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Homework Help: Fermi Energy of Liquid He3

  1. Feb 19, 2012 #1
    1. The problem statement, all variables and given/known data

    The atom [itex]He^3[/itex] has spin 1/2 and is a fermion. The density of liquid [itex]He^3[/itex] is [itex]0.081g/cm^3[/itex] near absolute zero. Calculate the Fermi energy [itex]\epsilon_F[/itex] and the Fermi temperature [itex]T_F[/itex]

    2. Relevant equations

    [itex]\epsilon_F = \frac{\hbar^2}{2m}(\frac{3 \pi^2 N}{V})^{2/3}[/itex]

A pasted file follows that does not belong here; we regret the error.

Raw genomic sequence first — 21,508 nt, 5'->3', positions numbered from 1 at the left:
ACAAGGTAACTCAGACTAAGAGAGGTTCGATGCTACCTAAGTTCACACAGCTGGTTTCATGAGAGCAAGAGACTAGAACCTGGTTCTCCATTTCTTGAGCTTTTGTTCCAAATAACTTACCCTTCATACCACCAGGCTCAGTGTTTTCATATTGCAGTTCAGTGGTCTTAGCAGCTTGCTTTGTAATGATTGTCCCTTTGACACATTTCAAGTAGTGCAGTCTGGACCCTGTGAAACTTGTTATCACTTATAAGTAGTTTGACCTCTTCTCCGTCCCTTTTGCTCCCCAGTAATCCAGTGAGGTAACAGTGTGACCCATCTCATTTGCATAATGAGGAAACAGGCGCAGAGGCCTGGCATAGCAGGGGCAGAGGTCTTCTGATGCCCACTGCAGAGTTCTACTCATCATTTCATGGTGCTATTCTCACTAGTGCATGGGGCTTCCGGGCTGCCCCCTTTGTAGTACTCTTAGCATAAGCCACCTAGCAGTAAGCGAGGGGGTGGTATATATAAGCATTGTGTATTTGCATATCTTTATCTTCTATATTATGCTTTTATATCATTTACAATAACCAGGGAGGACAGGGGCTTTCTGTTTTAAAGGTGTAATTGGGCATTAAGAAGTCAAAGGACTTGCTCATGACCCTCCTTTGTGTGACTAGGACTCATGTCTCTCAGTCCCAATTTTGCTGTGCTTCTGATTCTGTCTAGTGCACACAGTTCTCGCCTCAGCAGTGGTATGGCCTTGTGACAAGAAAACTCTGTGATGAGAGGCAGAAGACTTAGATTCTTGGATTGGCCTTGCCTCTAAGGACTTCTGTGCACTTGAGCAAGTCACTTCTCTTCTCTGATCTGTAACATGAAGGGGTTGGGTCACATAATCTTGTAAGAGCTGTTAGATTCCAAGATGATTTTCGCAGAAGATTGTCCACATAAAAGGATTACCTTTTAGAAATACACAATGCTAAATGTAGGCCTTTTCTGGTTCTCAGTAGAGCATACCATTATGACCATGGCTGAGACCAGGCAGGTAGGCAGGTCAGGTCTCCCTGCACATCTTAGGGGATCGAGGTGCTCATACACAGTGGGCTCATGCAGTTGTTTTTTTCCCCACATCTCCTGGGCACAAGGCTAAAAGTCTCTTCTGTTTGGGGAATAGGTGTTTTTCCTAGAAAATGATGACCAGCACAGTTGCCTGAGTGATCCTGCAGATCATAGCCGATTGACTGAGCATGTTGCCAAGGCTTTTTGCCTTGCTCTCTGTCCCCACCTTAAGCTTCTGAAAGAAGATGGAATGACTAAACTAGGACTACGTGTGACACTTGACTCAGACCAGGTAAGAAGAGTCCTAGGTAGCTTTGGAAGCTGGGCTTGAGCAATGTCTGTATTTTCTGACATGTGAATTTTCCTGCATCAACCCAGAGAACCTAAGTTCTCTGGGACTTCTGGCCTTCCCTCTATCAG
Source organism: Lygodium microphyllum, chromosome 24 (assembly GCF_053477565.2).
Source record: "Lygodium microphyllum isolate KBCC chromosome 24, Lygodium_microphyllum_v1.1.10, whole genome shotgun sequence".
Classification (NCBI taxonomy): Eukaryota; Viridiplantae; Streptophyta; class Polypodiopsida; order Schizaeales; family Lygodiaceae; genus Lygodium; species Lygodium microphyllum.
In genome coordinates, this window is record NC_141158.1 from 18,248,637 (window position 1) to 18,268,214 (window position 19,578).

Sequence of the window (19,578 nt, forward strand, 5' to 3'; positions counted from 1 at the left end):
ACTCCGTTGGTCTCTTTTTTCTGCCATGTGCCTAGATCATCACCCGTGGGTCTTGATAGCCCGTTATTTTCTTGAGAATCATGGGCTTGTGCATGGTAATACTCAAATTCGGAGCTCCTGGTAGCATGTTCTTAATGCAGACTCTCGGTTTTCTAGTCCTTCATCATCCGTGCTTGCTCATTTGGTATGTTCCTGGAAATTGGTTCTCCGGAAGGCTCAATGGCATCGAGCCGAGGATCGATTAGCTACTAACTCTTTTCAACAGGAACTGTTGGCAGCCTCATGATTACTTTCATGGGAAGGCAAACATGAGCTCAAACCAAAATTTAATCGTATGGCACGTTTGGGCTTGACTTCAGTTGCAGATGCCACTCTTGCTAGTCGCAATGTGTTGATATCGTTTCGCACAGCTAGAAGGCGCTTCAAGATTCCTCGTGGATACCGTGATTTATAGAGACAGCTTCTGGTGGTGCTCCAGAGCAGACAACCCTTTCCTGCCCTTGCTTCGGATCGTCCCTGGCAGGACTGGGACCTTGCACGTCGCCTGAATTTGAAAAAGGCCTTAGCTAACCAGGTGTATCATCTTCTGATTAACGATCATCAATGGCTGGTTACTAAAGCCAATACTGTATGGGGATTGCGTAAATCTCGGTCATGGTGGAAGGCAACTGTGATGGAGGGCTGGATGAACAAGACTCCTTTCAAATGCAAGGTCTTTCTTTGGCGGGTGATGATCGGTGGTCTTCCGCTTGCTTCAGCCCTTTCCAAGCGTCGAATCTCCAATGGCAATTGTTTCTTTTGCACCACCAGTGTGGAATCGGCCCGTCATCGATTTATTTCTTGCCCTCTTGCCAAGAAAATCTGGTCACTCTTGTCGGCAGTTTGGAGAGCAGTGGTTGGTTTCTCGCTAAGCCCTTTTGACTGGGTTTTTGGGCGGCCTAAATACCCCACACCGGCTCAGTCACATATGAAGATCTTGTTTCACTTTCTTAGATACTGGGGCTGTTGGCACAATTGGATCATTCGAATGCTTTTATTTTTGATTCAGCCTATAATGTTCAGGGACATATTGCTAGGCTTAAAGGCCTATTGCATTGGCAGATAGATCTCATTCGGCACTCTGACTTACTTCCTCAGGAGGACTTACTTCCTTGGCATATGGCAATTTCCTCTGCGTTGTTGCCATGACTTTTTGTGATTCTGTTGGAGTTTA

[itex]T_F = \frac{\epsilon_F}{k}[/itex]

    3. The attempt at a solution

    In the problem I'm given the density is [itex]0.081g/cm^3[/itex], which is my N/V. Assuming that m is the mass of [itex]He^3[/itex], then [itex]m = 5.008*10^{-24}g[/itex]. I should then be able to do a straight forward plug-n-chug; however my units don't work out as I get:

    [itex]\epsilon_F = \frac{\hbar^2}{1.0016*10^{-23}g}(3 \pi^2 0.081g cm^{-3})^{2/3}=1.99*10^{-50} kg^{5/3} m^2 s^{-2}[/itex]

    Clearly, this is not a unit of energy. What am I doing wrong?
  2. jcsd
  3. Feb 19, 2012 #2
    I need to use number density, rather than straight density. Which should take care of my problem.
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